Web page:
That was a grossly inaccurate statement by two men with a socialist agenda. As usual, the market generates its own solution. Its solution to the agency problem is the corporate takeover. If managers are misusing a corporation’s assets, there will be profit opportunities for the alert entrepreneur who figures it out, buys up a controlling share of the stock, and replaces the bad managers with better ones. This is a hostile takeover. Notice that the only ones with a reason to be hostile are the inefficient or corrupt managers, not the stockholders who freely sell their shares at attractive prices.
The Market for Corporate Control
The takeover is a key tool in what Henry Manne, the great economist and former dean of the George Mason University Law School, long ago dubbed “the market for corporate control.” As Manne wrote recently in the Wall Street Journal, “New scandals will continue until we bring back the most powerful market mechanism for displacing bad managers: hostile takeovers.”
Why do they have to be brought back? Where did they go? The federal and state governments have done all they can to prevent corporate takeovers. In 1968 the federal government enacted a law forcing anyone who acquires a specified amount of a corporation’s shares (today it’s 5 percent) to disclose his intentions. Obviously, if someone announces that he intends a takeover, the stock price will rise, reducing or wiping out the anticipated profit. That was the point.
The law was passed when managers afraid of losing their jobs lobbied Congress and the president. It was special-interest, protectionist legislation all the way, but its proponents managed to portray the takeover specialist as a villain. In fact, he is a hero.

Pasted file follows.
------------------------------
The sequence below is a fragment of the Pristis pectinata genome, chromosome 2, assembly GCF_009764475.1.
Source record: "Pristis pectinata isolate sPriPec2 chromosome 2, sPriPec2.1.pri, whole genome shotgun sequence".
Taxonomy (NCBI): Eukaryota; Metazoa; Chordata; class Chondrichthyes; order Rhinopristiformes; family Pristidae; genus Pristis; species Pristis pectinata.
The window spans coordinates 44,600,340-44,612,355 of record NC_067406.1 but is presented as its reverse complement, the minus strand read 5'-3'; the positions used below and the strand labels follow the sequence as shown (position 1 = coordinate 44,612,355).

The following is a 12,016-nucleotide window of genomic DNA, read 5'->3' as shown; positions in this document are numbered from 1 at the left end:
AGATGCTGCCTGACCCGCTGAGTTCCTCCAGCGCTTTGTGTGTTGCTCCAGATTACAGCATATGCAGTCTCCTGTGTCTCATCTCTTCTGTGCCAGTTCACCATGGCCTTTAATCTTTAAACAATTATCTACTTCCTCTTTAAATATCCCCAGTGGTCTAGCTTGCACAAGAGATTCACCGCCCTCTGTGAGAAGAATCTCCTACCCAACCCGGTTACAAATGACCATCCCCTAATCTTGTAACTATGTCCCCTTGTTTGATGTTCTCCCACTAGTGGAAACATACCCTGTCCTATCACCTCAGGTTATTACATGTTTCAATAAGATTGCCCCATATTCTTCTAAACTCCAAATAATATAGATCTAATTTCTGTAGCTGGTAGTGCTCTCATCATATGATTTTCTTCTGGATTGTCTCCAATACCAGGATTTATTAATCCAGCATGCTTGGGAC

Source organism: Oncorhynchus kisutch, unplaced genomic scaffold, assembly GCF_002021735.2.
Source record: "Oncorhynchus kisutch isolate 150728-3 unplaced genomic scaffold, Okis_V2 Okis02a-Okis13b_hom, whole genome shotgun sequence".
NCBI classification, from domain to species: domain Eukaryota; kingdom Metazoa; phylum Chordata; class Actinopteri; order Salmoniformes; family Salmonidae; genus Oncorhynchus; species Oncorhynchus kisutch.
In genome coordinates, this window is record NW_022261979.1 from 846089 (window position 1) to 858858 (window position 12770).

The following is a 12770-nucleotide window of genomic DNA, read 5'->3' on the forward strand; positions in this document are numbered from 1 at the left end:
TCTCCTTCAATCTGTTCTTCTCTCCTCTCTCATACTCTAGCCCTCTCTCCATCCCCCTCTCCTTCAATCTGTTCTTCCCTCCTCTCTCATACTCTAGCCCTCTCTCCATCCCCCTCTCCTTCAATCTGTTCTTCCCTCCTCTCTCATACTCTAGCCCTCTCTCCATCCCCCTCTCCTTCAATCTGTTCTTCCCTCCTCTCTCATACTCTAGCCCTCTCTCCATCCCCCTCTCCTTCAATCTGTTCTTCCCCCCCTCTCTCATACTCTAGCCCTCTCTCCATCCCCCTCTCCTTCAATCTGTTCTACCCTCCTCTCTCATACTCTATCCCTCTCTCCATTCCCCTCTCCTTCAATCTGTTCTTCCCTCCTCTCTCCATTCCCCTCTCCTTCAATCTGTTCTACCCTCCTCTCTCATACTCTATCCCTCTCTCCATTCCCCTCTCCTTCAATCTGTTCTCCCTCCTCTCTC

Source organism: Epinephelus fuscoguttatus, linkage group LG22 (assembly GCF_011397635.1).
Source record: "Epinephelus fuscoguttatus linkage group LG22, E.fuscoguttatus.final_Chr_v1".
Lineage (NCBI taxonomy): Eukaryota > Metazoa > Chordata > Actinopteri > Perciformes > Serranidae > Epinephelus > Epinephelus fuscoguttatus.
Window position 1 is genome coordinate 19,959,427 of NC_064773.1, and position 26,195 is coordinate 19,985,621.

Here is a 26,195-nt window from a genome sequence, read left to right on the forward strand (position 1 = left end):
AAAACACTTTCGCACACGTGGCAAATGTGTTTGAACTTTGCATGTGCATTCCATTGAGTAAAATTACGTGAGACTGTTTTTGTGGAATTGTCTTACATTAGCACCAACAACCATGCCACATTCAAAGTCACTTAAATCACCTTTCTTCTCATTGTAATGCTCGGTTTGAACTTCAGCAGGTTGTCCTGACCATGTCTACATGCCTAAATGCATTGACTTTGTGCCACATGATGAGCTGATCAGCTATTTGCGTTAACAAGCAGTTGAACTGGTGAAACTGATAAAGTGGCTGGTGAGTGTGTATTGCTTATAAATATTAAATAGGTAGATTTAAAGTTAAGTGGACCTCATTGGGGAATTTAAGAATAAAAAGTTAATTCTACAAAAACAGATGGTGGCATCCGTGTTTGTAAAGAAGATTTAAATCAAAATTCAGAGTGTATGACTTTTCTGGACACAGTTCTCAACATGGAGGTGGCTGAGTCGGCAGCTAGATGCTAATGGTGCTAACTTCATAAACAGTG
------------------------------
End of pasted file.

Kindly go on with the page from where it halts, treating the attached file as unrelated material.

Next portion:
In the 1980s the state legislatures and state courts imposed even harsher anti-takeover measures. The result? “The number of hostile tender offers dropped precipitously and with it the most effective device for policing top managers of large, publicly held companies,” Manne writes. He adds that that the barriers shifted wealth from stockholders to bad managers.
No one would say that the drop in the markets was purely a result of impediments to takeovers, the general regulatory regime, or today’s unpredictable politicians itching to do something. There’s a fourth culprit, the Federal Reserve. The run-up of the market is now widely seen as a bubble that was waiting to burst. As the Wall Street Journal wrote, “Serious people can debate just what a bubble is, but if there was one, then who created it? One suspect would have to be the Federal Reserve itself, for feeding the economy too much liquidity for too long.”
The Journal continued: “But one former Fed official we know cites as a crucial mistake an FOMC [Federal Open Market Committee] meeting in September 1996, when the Fed failed to tighten. [Fed Chairman Alan] Greenspan nonetheless eased again in 1998, though perhaps prudently amid the Asian crisis and Russian default. Economist Arthur Laffer argues with a lot of evidence that the Fed really goosed the bubble by easing money in the run-up to the Y2K scare, only to pop it later when it drew liquidity back out. The broader point is that much more was fueling the stock market in the late 1990s than ‘greed,’ infectious or not.”
Socialized money fails again.